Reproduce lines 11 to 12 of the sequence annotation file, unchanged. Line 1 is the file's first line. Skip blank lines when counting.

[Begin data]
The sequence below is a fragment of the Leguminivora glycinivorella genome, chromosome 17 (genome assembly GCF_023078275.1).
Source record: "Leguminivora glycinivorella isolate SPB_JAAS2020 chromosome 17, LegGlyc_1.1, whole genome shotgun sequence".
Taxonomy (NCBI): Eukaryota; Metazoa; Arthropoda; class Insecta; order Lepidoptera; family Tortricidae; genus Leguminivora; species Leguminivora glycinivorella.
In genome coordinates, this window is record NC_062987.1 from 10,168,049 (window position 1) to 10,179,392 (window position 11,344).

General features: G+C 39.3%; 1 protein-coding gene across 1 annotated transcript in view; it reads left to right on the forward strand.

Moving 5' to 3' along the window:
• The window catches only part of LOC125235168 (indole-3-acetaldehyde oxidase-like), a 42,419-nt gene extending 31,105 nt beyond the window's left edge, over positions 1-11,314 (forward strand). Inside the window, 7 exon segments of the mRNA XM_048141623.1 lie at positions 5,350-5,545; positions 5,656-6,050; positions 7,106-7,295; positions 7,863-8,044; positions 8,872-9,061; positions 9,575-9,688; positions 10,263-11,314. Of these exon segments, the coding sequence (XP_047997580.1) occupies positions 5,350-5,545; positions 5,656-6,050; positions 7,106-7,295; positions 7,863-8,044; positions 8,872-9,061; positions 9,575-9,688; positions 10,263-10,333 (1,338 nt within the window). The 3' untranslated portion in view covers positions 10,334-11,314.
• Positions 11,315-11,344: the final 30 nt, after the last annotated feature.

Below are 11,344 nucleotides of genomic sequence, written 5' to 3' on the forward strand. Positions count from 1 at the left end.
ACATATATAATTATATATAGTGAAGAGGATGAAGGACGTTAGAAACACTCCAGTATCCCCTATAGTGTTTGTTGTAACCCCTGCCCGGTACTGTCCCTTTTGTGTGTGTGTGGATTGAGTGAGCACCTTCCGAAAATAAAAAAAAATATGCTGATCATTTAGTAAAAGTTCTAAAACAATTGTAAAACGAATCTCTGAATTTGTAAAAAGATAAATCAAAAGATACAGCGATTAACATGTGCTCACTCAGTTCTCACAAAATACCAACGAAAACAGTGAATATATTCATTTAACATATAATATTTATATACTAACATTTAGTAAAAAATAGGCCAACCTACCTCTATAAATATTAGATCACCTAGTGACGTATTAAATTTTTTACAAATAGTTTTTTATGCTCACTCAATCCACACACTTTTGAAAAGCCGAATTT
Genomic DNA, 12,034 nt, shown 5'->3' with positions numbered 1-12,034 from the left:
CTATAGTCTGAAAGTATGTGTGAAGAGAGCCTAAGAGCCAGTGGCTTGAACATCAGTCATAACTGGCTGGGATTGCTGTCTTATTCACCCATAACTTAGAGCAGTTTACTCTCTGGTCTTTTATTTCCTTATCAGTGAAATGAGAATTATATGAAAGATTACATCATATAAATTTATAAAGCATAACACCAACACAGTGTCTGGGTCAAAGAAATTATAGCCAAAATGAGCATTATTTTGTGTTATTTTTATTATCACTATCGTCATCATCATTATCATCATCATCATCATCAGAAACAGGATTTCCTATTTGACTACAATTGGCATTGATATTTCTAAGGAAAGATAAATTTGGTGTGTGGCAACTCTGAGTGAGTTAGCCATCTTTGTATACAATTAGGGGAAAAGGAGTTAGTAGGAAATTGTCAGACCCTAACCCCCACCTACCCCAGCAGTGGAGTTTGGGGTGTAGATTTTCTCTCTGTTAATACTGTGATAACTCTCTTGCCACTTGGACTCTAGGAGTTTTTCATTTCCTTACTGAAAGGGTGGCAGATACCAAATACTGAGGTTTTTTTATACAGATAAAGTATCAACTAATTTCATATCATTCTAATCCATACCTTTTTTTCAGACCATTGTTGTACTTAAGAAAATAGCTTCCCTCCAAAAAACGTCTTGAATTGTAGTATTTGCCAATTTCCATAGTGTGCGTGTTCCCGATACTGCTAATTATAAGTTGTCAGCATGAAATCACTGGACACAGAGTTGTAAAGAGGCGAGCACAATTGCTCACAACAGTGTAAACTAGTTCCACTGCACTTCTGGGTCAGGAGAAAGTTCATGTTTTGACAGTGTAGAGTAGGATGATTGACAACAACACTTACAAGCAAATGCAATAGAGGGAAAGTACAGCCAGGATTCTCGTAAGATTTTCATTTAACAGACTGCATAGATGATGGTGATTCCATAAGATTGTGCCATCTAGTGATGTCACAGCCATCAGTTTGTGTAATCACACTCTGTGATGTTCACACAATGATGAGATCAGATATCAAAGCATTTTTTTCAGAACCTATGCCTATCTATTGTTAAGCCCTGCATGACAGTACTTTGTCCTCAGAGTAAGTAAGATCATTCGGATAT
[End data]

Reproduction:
Genomic DNA, 12,034 nt, shown 5'->3' with positions numbered 1-12,034 from the left:
CTATAGTCTGAAAGTATGTGTGAAGAGAGCCTAAGAGCCAGTGGCTTGAACATCAGTCATAACTGGCTGGGATTGCTGTCTTATTCACCCATAACTTAGAGCAGTTTACTCTCTGGTCTTTTATTTCCTTATCAGTGAAATGAGAATTATATGAAAGATTACATCATATAAATTTATAAAGCATAACACCAACACAGTGTCTGGGTCAAAGAAATTATAGCCAAAATGAGCATTATTTTGTGTTATTTTTATTATCACTATCGTCATCATCATTATCATCATCATCATCATCAGAAACAGGATTTCCTATTTGACTACAATTGGCATTGATATTTCTAAGGAAAGATAAATTTGGTGTGTGGCAACTCTGAGTGAGTTAGCCATCTTTGTATACAATTAGGGGAAAAGGAGTTAGTAGGAAATTGTCAGACCCTAACCCCCACCTACCCCAGCAGTGGAGTTTGGGGTGTAGATTTTCTCTCTGTTAATACTGTGATAACTCTCTTGCCACTTGGACTCTAGGAGTTTTTCATTTCCTTACTGAAAGGGTGGCAGATACCAAATACTGAGGTTTTTTTATACAGATAAAGTATCAACTAATTTCATATCATTCTAATCCATACCTTTTTTTCAGACCATTGTTGTACTTAAGAAAATAGCTTCCCTCCAAAAAACGTCTTGAATTGTAGTATTTGCCAATTTCCATAGTGTGCGTGTTCCCGATACTGCTAATTATAAGTTGTCAGCATGAAATCACTGGACACAGAGTTGTAAAGAGGCGAGCACAATTGCTCACAACAGTGTAAACTAGTTCCACTGCACTTCTGGGTCAGGAGAAAGTTCATGTTTTGACAGTGTAGAGTAGGATGATTGACAACAACACTTACAAGCAAATGCAATAGAGGGAAAGTACAGCCAGGATTCTCGTAAGATTTTCATTTAACAGACTGCATAGATGATGGTGATTCCATAAGATTGTGCCATCTAGTGATGTCACAGCCATCAGTTTGTGTAATCACACTCTGTGATGTTCACACAATGATGAGATCAGATATCAAAGCATTTTTTTCAGAACCTATGCCTATCTATTGTTAAGCCCTGCATGACAGTACTTTGTCCTCAGAGTAAGTAAGATCATTCGGATAT